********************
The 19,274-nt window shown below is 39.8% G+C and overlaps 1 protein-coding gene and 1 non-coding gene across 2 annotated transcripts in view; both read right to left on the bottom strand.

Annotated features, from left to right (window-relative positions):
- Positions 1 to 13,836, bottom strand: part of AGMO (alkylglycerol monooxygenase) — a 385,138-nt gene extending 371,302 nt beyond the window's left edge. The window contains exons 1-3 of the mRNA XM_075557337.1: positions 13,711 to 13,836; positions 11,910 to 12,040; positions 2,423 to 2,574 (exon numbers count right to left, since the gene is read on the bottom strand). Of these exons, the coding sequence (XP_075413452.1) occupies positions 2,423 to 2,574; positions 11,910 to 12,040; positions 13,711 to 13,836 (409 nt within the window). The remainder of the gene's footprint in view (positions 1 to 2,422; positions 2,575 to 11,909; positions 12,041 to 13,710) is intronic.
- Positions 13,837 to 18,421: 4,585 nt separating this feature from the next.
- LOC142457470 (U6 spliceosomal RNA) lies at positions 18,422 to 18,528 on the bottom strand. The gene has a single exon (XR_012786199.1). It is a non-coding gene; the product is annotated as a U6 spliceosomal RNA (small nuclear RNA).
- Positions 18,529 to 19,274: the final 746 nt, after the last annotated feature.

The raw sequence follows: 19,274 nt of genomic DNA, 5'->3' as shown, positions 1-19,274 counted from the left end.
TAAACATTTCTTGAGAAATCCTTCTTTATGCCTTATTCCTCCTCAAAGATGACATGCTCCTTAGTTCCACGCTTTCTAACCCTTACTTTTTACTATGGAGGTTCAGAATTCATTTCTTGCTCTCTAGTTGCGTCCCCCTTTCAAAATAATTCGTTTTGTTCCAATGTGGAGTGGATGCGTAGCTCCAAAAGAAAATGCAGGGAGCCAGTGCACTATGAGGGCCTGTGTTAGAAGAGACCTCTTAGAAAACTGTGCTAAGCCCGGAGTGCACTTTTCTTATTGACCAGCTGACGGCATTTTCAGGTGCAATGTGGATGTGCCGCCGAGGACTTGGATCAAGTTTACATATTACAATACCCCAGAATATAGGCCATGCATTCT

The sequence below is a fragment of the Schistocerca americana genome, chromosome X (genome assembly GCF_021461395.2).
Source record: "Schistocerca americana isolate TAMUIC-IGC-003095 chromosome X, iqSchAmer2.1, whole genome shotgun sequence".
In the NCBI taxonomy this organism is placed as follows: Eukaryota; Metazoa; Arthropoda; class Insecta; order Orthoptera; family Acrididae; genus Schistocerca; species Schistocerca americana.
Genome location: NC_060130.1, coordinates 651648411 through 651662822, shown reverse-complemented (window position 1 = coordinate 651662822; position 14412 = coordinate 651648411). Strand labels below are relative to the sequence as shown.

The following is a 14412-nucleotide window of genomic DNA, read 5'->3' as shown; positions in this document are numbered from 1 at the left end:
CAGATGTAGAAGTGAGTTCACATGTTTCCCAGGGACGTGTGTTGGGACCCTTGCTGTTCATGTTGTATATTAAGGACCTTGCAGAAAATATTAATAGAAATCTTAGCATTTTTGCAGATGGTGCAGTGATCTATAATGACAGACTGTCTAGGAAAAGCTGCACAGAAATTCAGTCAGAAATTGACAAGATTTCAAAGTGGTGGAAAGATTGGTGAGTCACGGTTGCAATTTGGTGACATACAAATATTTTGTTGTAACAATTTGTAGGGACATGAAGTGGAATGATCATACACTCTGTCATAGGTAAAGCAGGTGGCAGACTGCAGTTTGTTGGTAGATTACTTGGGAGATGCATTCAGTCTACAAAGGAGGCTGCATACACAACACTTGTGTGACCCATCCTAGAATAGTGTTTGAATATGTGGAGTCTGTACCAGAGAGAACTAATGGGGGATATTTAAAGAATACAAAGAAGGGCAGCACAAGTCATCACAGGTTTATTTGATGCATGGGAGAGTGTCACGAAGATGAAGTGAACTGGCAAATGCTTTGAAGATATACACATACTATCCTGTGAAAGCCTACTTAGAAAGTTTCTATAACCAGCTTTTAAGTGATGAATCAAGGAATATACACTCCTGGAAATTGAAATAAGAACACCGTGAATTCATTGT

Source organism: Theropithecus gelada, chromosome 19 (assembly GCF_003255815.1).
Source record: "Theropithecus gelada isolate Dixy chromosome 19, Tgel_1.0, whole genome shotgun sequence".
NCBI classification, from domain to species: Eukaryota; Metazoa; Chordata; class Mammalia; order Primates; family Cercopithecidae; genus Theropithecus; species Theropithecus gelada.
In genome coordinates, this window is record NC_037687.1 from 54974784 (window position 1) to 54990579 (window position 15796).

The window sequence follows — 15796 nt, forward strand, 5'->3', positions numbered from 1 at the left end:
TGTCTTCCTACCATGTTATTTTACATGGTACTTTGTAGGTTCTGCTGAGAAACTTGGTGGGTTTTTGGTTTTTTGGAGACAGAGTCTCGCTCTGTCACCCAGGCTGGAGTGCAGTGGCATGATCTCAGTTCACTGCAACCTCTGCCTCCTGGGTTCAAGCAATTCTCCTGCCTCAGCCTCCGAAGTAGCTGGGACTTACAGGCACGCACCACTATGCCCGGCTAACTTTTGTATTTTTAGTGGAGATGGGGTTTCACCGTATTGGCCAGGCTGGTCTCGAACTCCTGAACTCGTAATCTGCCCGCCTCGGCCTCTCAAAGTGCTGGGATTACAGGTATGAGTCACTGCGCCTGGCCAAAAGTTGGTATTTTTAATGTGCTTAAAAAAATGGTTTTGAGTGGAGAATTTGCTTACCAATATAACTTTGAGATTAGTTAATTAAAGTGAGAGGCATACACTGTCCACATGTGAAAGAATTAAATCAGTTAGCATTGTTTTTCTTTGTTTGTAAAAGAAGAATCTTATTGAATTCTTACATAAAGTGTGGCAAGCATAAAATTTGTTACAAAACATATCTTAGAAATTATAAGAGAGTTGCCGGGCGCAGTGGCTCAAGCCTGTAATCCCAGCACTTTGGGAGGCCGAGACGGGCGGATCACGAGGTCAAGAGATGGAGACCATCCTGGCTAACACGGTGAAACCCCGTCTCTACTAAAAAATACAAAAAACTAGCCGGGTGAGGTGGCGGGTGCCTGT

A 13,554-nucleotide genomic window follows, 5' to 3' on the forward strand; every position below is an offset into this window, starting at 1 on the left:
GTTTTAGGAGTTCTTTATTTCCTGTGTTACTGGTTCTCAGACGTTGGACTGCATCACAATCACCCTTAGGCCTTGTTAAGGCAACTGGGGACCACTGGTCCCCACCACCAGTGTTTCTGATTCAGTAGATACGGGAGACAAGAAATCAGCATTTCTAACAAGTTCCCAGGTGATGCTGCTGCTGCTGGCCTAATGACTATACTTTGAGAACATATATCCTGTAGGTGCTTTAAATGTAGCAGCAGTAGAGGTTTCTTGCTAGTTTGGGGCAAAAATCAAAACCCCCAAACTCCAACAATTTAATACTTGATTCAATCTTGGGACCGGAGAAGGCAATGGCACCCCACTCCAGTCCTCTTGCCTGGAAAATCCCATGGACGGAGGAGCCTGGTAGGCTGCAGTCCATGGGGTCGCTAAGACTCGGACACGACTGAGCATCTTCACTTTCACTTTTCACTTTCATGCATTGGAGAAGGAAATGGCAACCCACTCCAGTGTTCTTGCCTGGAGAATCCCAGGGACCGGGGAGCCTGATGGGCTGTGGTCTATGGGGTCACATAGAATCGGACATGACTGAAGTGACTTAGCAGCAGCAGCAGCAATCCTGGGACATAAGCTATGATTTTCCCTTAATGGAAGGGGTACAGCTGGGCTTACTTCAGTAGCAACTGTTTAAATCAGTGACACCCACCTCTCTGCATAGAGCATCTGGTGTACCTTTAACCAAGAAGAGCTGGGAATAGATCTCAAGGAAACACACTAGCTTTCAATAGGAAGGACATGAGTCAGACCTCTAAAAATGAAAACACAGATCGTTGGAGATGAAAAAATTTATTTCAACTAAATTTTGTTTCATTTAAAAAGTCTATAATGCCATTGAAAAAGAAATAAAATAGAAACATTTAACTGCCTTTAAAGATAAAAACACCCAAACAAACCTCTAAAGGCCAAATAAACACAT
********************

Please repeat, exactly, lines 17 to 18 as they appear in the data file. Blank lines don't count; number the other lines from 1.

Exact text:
NCBI classification, from domain to species: Eukaryota; Metazoa; Chordata; class Mammalia; order Primates; family Cercopithecidae; genus Theropithecus; species Theropithecus gelada.
In genome coordinates, this window is record NC_037687.1 from 54974784 (window position 1) to 54990579 (window position 15796).